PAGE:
Our trust has a nurse-led pain team during the day. At night the CSP is the first point of call for pain-management issues. Before 11pm the anaesthetic team provides cover, so at this point I go to discuss with them. No acute problems and I continue my regular round.

At 12.30am the night team meets and work is redistributed if necessary. Everyone, however, seems on top of their workload so we use the time to update all the team about any children highlighted in the general handover.

The rest of the shift is fairly quiet. I answer a query on drug administration and revisit the children who had been unstable earlier - all seem fine. My shift is often directed by the calls from the nursing staff. It is important to intervene appropriately but without undermining ward teams' skill and practice.

Sunday has been quieter for my colleagues. Shortly after the CSP and registrars' handovers I am called to do a 12-lead ECG recording as a child has complained of chest pain and we need to exclude ischaemia as a cause. ECG is normal.

A key factor in this procedure is being able to interpret the results, something I learnt during my period as a cardiothoracic intensive care nurse, but not generally done by nurses here.

I begin my assessment of the wards and a concerned nurse approaches me about a decision by the day shift CSP relating to night staffing levels. We discuss why the decision was made and also that we can change it if the clinical dependency of the children changes. We make unpopular decisions at times, but try to be fair. Nurses need to feel able to approach us if they disagree with a decision.

I cannulate and take bloods from a newly admitted patient and then do routine reviews.

Back on day duty. Today is our team day. Our role often means working independently and making decisions autonomously so regular meetings provide necessary support. We use the time for training, communication and reflection on clinical issues. Today we have sessions on resuscitation - the CSPs lead all arrests within the trust - a meeting with the risk-management department and presentations from two team members.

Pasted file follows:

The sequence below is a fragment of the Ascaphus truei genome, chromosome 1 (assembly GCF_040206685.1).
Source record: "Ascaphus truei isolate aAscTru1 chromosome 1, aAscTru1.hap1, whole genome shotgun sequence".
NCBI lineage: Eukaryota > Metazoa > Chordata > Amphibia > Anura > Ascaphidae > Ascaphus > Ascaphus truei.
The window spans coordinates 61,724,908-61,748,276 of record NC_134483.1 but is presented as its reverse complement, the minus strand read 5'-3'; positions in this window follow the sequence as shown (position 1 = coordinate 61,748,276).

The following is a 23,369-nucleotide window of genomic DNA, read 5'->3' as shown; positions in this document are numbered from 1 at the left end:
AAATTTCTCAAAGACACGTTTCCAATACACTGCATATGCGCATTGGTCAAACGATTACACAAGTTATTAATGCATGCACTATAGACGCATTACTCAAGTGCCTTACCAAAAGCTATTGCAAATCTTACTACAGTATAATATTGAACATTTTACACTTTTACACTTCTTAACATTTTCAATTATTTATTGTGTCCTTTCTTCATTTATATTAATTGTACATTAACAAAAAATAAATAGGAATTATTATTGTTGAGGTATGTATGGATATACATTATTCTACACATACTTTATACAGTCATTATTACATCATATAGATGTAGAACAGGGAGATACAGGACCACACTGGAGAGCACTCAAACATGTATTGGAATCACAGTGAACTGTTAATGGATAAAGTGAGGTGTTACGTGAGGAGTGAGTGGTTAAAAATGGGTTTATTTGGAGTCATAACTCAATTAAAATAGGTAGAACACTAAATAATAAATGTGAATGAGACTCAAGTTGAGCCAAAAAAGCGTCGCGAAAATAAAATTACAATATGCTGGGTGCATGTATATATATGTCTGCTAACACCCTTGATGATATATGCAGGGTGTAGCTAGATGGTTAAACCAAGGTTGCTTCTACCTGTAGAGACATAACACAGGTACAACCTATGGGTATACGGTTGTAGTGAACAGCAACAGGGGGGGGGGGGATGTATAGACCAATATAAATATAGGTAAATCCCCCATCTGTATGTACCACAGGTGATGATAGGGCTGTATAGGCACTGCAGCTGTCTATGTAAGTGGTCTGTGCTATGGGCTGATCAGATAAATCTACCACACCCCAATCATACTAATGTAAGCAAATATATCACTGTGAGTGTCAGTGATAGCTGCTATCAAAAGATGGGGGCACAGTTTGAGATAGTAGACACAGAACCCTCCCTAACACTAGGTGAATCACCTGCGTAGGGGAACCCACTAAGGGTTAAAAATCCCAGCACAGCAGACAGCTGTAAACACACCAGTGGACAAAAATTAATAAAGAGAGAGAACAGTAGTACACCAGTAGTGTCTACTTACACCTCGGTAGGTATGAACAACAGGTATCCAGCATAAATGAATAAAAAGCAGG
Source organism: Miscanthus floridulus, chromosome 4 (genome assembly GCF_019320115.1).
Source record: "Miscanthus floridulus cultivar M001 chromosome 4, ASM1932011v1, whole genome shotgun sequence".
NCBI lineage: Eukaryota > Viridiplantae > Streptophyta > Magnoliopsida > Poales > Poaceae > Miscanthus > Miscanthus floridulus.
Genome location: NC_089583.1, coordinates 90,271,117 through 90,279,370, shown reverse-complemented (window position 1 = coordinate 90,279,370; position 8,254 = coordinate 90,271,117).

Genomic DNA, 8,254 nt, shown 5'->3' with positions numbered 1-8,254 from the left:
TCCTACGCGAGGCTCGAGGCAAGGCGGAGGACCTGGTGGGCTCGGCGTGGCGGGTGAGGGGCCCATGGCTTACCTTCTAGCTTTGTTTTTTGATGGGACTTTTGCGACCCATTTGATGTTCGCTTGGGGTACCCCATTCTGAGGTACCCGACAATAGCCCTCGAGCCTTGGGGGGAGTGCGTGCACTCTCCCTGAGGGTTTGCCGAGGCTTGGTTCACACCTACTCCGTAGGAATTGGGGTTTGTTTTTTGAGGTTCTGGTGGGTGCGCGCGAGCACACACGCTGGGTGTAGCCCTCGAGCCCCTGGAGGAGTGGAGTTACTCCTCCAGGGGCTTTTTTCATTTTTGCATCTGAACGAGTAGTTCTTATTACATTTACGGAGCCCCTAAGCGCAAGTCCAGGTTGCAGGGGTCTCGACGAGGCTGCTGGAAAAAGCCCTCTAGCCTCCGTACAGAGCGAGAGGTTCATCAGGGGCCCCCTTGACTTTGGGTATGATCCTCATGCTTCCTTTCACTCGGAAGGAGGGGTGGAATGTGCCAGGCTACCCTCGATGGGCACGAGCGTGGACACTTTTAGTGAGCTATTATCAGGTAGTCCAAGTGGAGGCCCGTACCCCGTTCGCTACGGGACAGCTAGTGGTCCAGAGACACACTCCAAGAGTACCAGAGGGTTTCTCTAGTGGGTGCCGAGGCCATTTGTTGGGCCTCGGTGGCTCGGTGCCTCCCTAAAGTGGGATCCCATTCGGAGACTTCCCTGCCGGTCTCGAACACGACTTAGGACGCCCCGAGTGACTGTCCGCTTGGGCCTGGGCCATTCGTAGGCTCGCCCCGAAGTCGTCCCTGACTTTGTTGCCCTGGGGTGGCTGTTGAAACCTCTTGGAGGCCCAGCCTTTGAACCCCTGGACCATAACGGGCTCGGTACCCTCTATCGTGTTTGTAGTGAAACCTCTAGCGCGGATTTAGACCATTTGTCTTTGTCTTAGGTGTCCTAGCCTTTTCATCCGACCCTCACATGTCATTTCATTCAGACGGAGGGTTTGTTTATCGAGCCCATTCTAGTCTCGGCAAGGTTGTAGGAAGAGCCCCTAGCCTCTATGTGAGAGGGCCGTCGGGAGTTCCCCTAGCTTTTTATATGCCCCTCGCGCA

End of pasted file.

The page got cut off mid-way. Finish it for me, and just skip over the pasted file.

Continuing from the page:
The routine and work vary over 24 hours. While the CSP continues to have trust-wide awareness and responsibility, we have to recognise the resources within the trust. Ward managers should manage their wards. Senior nurses within each speciality should be the first resource available to ward teams. When these options are exhausted, the CSP gets involved. The importance of having a CSP on duty 24 hours a day lies more with the ability to respond to major incidents and manage acute clinical situations such as cardio-respiratory arrests.

Handover at 7.30am reveals continuing concerns about some children on the oncology ward. I begin my routine rounds here and find the children we are worried about are more stable.

Called to recovery where a relative has fainted. Minutes later receive call from outpatients', where another patient's relative has had a partial epileptic seizure. As this is a paediatric hospital any adult who becomes unwell needs to be stabilised and then referred to an adult facility.

General enquiries and revisiting children occupy the rest of my shift.


Anderson, C. (2003)(unpublished) A Delphi Survey to Identify the Defining Characteristics of the Clinical Site Practitioner Role (MSc dissertation). London: University of London.

Burke, D. (2002)Making the European Working Time Directive a reality. British Medical Journal 325: 7362, S66.

Cass, H.D., Smith, I., Unthank, C. et al. (2003)Improving compliance with requirements on junior doctors' hours. British Medical Journal 327: 270-273.

Duffin, C. (2003)Crackdown aims to stop misuse of specialist titles. Nursing Standard 17: 26.

Magennis, C., Slevin, E., Cunningham, J. (1999)Nurses' attitudes to the extension and expansion of their clinical roles. Nursing Standard 13: 51.

Mahon, A., Harris, L., Walshe, K., Higgins, J. (2003)European Working Time Directive and Doctors in Training. An early evaluation of 19 NHS pilot projects. Manchester: Manchester University Centre for Healthcare Management.

NHS Management Executive. (1991)Junior Doctors: The new deal. London: NHSME.

Nursing and Midwifery Council (formerly UKCC). (1992)The Scope of Professional Practice. London: NMC.

Working Group on Specialist Medical Training. (1993)Hospital Doctors: Training for the future. The report of the Working Group on Specialist Medical Training (the Calman report) London: Department of Health.

  • Comment

Have your say

You must sign in to make a comment

Please remember that the submission of any material is governed by our Terms and Conditions and by submitting material you confirm your agreement to these Terms and Conditions. Links may be included in your comments but HTML is not permitted.